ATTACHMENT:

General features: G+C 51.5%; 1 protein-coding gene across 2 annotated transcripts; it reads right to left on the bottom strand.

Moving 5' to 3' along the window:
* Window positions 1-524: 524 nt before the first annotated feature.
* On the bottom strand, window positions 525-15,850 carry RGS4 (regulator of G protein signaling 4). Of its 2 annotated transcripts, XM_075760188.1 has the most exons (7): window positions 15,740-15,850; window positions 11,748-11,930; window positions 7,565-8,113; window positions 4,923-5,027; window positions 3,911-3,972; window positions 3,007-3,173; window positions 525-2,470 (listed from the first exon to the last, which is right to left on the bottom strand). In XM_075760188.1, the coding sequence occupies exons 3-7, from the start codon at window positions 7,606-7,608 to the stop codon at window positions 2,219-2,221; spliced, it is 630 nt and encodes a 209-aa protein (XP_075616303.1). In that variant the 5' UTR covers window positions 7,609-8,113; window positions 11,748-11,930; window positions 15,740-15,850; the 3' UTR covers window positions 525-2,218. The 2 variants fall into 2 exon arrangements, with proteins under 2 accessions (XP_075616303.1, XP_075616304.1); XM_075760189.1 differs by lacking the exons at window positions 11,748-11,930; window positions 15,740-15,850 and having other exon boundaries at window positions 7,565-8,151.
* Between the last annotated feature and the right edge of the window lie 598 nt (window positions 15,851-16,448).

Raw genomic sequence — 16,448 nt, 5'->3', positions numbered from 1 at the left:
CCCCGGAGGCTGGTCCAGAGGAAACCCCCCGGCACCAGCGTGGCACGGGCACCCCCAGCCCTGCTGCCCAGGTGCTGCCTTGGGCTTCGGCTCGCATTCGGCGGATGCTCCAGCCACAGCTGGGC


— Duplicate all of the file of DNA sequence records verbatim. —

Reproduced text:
General features: G+C 51.5%; 1 protein-coding gene across 2 annotated transcripts; it reads right to left on the bottom strand.

Moving 5' to 3' along the window:
* Window positions 1-524: 524 nt before the first annotated feature.
* On the bottom strand, window positions 525-15,850 carry RGS4 (regulator of G protein signaling 4). Of its 2 annotated transcripts, XM_075760188.1 has the most exons (7): window positions 15,740-15,850; window positions 11,748-11,930; window positions 7,565-8,113; window positions 4,923-5,027; window positions 3,911-3,972; window positions 3,007-3,173; window positions 525-2,470 (listed from the first exon to the last, which is right to left on the bottom strand). In XM_075760188.1, the coding sequence occupies exons 3-7, from the start codon at window positions 7,606-7,608 to the stop codon at window positions 2,219-2,221; spliced, it is 630 nt and encodes a 209-aa protein (XP_075616303.1). In that variant the 5' UTR covers window positions 7,609-8,113; window positions 11,748-11,930; window positions 15,740-15,850; the 3' UTR covers window positions 525-2,218. The 2 variants fall into 2 exon arrangements, with proteins under 2 accessions (XP_075616303.1, XP_075616304.1); XM_075760189.1 differs by lacking the exons at window positions 11,748-11,930; window positions 15,740-15,850 and having other exon boundaries at window positions 7,565-8,151.
* Between the last annotated feature and the right edge of the window lie 598 nt (window positions 15,851-16,448).

Raw genomic sequence — 16,448 nt, 5'->3', positions numbered from 1 at the left:
CCCCGGAGGCTGGTCCAGAGGAAACCCCCCGGCACCAGCGTGGCACGGGCACCCCCAGCCCTGCTGCCCAGGTGCTGCCTTGGGCTTCGGCTCGCATTCGGCGGATGCTCCAGCCACAGCTGGGC